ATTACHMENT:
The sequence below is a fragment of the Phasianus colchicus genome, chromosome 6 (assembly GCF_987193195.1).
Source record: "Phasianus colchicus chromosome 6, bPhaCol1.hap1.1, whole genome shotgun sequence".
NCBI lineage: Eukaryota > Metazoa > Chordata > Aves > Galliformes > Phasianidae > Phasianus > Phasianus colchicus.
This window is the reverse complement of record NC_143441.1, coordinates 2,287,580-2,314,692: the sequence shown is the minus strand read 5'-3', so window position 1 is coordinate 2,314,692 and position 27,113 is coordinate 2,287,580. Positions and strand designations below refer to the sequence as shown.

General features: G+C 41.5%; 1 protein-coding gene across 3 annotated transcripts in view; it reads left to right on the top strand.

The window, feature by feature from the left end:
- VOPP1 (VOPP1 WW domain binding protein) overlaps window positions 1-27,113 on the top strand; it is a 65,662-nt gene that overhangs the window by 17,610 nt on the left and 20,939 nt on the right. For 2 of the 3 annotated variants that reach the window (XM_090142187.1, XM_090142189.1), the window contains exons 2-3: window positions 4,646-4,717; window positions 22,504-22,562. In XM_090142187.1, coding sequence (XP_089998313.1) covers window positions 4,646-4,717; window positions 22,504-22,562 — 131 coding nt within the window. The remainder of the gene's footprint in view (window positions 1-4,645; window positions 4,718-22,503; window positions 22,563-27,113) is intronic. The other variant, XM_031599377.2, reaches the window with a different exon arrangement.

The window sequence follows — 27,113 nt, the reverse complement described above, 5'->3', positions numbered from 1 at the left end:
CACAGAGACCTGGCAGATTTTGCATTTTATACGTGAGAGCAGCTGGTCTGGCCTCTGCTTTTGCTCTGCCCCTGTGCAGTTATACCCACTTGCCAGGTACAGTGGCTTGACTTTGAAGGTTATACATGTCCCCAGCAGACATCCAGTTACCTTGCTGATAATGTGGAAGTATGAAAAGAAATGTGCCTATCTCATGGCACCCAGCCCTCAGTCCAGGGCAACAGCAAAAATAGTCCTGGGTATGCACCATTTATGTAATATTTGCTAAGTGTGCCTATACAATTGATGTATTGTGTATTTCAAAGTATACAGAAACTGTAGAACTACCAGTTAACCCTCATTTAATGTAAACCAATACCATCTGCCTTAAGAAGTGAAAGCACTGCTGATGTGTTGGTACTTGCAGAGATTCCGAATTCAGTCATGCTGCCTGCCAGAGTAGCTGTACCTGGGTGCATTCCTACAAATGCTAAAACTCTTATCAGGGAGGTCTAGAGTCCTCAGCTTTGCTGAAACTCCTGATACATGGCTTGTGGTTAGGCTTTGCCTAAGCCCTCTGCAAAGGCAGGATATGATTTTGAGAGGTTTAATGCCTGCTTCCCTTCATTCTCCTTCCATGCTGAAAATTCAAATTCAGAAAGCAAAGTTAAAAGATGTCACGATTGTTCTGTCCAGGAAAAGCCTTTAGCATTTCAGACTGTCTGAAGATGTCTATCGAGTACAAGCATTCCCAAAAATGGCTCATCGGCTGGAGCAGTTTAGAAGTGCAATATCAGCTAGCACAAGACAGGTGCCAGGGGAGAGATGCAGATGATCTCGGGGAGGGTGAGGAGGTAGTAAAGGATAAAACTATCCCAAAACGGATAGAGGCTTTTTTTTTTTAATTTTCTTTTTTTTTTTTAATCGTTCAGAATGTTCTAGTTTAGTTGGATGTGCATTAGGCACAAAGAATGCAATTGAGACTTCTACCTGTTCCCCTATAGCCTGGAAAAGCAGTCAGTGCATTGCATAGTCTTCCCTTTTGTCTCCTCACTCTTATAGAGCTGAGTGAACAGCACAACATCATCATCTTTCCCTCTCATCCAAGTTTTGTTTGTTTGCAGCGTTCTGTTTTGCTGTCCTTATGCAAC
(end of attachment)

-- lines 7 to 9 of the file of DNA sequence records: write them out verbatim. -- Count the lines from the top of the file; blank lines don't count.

- VOPP1 (VOPP1 WW domain binding protein) overlaps window positions 1-27,113 on the top strand; it is a 65,662-nt gene that overhangs the window by 17,610 nt on the left and 20,939 nt on the right. For 2 of the 3 annotated variants that reach the window (XM_090142187.1, XM_090142189.1), the window contains exons 2-3: window positions 4,646-4,717; window positions 22,504-22,562. In XM_090142187.1, coding sequence (XP_089998313.1) covers window positions 4,646-4,717; window positions 22,504-22,562 — 131 coding nt within the window. The remainder of the gene's footprint in view (window positions 1-4,645; window positions 4,718-22,503; window positions 22,563-27,113) is intronic. The other variant, XM_031599377.2, reaches the window with a different exon arrangement.

The window sequence follows — 27,113 nt, the reverse complement described above, 5'->3', positions numbered from 1 at the left end:
CACAGAGACCTGGCAGATTTTGCATTTTATACGTGAGAGCAGCTGGTCTGGCCTCTGCTTTTGCTCTGCCCCTGTGCAGTTATACCCACTTGCCAGGTACAGTGGCTTGACTTTGAAGGTTATACATGTCCCCAGCAGACATCCAGTTACCTTGCTGATAATGTGGAAGTATGAAAAGAAATGTGCCTATCTCATGGCACCCAGCCCTCAGTCCAGGGCAACAGCAAAAATAGTCCTGGGTATGCACCATTTATGTAATATTTGCTAAGTGTGCCTATACAATTGATGTATTGTGTATTTCAAAGTATACAGAAACTGTAGAACTACCAGTTAACCCTCATTTAATGTAAACCAATACCATCTGCCTTAAGAAGTGAAAGCACTGCTGATGTGTTGGTACTTGCAGAGATTCCGAATTCAGTCATGCTGCCTGCCAGAGTAGCTGTACCTGGGTGCATTCCTACAAATGCTAAAACTCTTATCAGGGAGGTCTAGAGTCCTCAGCTTTGCTGAAACTCCTGATACATGGCTTGTGGTTAGGCTTTGCCTAAGCCCTCTGCAAAGGCAGGATATGATTTTGAGAGGTTTAATGCCTGCTTCCCTTCATTCTCCTTCCATGCTGAAAATTCAAATTCAGAAAGCAAAGTTAAAAGATGTCACGATTGTTCTGTCCAGGAAAAGCCTTTAGCATTTCAGACTGTCTGAAGATGTCTATCGAGTACAAGCATTCCCAAAAATGGCTCATCGGCTGGAGCAGTTTAGAAGTGCAATATCAGCTAGCACAAGACAGGTGCCAGGGGAGAGATGCAGATGATCTCGGGGAGGGTGAGGAGGTAGTAAAGGATAAAACTATCCCAAAACGGATAGAGGCTTTTTTTTTTTAATTTTCTTTTTTTTTTTTAATCGTTCAGAATGTTCTAGTTTAGTTGGATGTGCATTAGGCACAAAGAATGCAATTGAGACTTCTACCTGTTCCCCTATAGCCTGGAAAAGCAGTCAGTGCATTGCATAGTCTTCCCTTTTGTCTCCTCACTCTTATAGAGCTGAGTGAACAGCACAACATCATCATCTTTCCCTCTCATCCAAGTTTTGTTTGTTTGCAGCGTTCTGTTTTGCTGTCCTTATGCAAC